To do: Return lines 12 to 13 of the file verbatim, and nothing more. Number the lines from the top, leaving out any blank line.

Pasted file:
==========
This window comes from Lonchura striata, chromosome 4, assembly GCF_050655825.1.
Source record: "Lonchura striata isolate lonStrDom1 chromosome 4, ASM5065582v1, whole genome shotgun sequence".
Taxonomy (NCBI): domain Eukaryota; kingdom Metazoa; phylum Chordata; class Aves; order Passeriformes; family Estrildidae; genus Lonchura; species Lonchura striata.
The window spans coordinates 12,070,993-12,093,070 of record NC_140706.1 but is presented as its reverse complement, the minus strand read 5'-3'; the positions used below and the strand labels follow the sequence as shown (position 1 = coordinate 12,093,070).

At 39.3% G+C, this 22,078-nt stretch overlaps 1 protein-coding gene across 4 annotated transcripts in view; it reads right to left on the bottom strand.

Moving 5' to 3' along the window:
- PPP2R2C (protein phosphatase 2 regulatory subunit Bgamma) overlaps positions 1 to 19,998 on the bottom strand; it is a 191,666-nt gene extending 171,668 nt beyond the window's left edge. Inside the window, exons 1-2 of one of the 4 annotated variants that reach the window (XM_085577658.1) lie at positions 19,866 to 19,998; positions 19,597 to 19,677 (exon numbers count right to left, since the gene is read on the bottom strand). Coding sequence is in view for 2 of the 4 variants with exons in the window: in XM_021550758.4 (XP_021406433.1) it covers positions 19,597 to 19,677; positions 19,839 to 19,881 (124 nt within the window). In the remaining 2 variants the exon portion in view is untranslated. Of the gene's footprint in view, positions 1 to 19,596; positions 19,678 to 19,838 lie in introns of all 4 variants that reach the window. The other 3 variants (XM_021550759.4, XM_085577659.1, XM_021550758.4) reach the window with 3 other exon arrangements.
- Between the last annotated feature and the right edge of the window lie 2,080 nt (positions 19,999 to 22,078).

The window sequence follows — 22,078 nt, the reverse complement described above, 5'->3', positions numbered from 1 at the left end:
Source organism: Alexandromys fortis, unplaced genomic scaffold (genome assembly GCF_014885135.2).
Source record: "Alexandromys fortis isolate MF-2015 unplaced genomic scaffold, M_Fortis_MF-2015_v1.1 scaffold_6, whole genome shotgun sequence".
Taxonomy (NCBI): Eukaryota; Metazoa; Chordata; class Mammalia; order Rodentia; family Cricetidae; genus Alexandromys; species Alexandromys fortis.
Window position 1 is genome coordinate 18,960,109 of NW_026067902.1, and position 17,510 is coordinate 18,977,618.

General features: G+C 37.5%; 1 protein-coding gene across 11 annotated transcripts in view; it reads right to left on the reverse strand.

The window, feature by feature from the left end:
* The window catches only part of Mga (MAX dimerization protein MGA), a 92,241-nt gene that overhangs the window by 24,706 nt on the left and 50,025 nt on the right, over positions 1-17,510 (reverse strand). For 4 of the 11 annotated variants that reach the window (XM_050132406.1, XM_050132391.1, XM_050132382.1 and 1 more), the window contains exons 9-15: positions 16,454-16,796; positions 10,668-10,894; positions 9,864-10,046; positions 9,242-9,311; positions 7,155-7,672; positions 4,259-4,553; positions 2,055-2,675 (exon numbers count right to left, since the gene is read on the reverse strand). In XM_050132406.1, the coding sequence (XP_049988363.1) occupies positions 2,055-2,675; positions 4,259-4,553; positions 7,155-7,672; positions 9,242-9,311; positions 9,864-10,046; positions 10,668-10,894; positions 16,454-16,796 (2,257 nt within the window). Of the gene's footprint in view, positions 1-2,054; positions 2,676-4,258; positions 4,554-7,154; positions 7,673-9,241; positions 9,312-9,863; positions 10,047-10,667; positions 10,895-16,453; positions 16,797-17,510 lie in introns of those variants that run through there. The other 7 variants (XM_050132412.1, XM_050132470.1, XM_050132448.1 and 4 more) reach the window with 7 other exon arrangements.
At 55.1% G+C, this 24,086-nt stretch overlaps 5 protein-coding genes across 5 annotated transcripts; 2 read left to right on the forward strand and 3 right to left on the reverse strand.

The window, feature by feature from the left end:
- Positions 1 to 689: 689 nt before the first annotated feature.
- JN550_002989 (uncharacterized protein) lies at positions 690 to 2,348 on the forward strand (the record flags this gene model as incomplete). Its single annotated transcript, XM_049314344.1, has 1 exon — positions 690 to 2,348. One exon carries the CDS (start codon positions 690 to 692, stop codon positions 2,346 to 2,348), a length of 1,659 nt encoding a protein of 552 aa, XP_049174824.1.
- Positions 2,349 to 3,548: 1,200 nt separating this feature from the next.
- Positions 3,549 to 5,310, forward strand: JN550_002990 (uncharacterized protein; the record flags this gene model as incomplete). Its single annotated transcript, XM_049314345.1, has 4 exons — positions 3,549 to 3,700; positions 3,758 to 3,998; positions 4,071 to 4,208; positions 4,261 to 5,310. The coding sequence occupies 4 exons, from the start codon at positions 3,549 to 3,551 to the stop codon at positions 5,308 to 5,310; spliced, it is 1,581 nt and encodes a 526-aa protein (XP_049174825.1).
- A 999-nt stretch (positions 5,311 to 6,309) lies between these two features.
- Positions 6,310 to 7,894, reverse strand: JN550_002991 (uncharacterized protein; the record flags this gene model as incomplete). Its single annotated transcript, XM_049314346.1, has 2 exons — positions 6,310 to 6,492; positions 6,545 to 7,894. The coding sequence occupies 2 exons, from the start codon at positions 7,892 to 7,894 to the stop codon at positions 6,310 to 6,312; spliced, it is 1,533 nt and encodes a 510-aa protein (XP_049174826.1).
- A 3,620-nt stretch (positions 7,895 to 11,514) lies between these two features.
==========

Taxonomy (NCBI): Eukaryota; Metazoa; Chordata; class Mammalia; order Rodentia; family Cricetidae; genus Alexandromys; species Alexandromys fortis.
Window position 1 is genome coordinate 18,960,109 of NW_026067902.1, and position 17,510 is coordinate 18,977,618.